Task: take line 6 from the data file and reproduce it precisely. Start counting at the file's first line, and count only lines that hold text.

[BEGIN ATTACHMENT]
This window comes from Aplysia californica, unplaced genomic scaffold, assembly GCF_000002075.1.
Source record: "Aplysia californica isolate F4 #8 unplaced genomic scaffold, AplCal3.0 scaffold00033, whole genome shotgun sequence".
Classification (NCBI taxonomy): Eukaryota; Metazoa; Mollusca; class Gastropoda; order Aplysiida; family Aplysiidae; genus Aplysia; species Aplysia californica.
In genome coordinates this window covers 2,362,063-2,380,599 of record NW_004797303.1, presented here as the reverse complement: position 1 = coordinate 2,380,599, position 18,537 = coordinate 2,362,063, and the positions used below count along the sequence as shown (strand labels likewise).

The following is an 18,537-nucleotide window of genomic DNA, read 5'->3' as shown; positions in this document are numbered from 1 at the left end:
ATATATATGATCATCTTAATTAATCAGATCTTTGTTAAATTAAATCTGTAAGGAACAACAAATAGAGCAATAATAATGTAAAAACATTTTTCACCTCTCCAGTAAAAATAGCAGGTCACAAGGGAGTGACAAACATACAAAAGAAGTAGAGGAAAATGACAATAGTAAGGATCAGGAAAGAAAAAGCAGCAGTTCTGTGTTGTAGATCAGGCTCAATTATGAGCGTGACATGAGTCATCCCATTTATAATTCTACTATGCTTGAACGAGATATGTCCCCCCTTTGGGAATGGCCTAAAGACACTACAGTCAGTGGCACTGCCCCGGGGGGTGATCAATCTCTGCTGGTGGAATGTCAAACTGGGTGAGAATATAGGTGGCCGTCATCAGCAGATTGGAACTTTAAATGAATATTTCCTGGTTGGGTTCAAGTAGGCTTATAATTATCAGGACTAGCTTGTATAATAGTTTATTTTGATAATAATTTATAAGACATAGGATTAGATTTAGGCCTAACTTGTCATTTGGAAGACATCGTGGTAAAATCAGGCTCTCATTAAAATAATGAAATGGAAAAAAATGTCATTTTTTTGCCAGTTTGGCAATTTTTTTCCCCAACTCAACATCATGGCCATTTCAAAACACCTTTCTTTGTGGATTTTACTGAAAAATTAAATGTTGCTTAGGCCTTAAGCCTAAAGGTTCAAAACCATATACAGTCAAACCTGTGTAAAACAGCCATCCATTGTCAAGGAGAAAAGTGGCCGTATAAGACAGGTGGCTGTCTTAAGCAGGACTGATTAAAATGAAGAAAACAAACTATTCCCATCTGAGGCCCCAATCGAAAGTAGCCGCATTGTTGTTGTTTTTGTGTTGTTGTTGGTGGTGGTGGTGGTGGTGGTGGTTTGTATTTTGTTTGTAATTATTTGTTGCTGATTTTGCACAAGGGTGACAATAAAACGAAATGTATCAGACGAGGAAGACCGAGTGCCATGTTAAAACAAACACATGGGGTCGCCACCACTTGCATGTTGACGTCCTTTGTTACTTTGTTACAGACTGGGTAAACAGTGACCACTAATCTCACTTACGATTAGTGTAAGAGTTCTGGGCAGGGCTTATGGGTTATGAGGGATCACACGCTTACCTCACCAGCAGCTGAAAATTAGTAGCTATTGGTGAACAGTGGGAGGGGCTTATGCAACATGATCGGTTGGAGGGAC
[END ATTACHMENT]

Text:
ATATATATGATCATCTTAATTAATCAGATCTTTGTTAAATTAAATCTGTAAGGAACAACAAATAGAGCAATAATAATGTAAAAACATTTTTCACCTCTCCAGTAAAAATAGCAGGTCACAAGGGAGTGACAAACATACAAAAGAAGTAGAGGAAAATGACAATAGTAAGGATCAGGAAAGAAAAAGCAGCAGTTCTGTGTTGTAGATCAGGCTCAATTATGAGCGTGACATGAGTCATCCCATTTATAATTCTACTATGCTTGAACGAGATATGTCCCCCCTTTGGGAATGGCCTAAAGACACTACAGTCAGTGGCACTGCCCCGGGGGGTGATCAATCTCTGCTGGTGGAATGTCAAACTGGGTGAGAATATAGGTGGCCGTCATCAGCAGATTGGAACTTTAAATGAATATTTCCTGGTTGGGTTCAAGTAGGCTTATAATTATCAGGACTAGCTTGTATAATAGTTTATTTTGATAATAATTTATAAGACATAGGATTAGATTTAGGCCTAACTTGTCATTTGGAAGACATCGTGGTAAAATCAGGCTCTCATTAAAATAATGAAATGGAAAAAAATGTCATTTTTTTGCCAGTTTGGCAATTTTTTTCCCCAACTCAACATCATGGCCATTTCAAAACACCTTTCTTTGTGGATTTTACTGAAAAATTAAATGTTGCTTAGGCCTTAAGCCTAAAGGTTCAAAACCATATACAGTCAAACCTGTGTAAAACAGCCATCCATTGTCAAGGAGAAAAGTGGCCGTATAAGACAGGTGGCTGTCTTAAGCAGGACTGATTAAAATGAAGAAAACAAACTATTCCCATCTGAGGCCCCAATCGAAAGTAGCCGCATTGTTGTTGTTTTTGTGTTGTTGTTGGTGGTGGTGGTGGTGGTGGTGGTTTGTATTTTGTTTGTAATTATTTGTTGCTGATTTTGCACAAGGGTGACAATAAAACGAAATGTATCAGACGAGGAAGACCGAGTGCCATGTTAAAACAAACACATGGGGTCGCCACCACTTGCATGTTGACGTCCTTTGTTACTTTGTTACAGACTGGGTAAACAGTGACCACTAATCTCACTTACGATTAGTGTAAGAGTTCTGGGCAGGGCTTATGGGTTATGAGGGATCACACGCTTACCTCACCAGCAGCTGAAAATTAGTAGCTATTGGTGAACAGTGGGAGGGGCTTATGCAACATGATCGGTTGGAGGGAC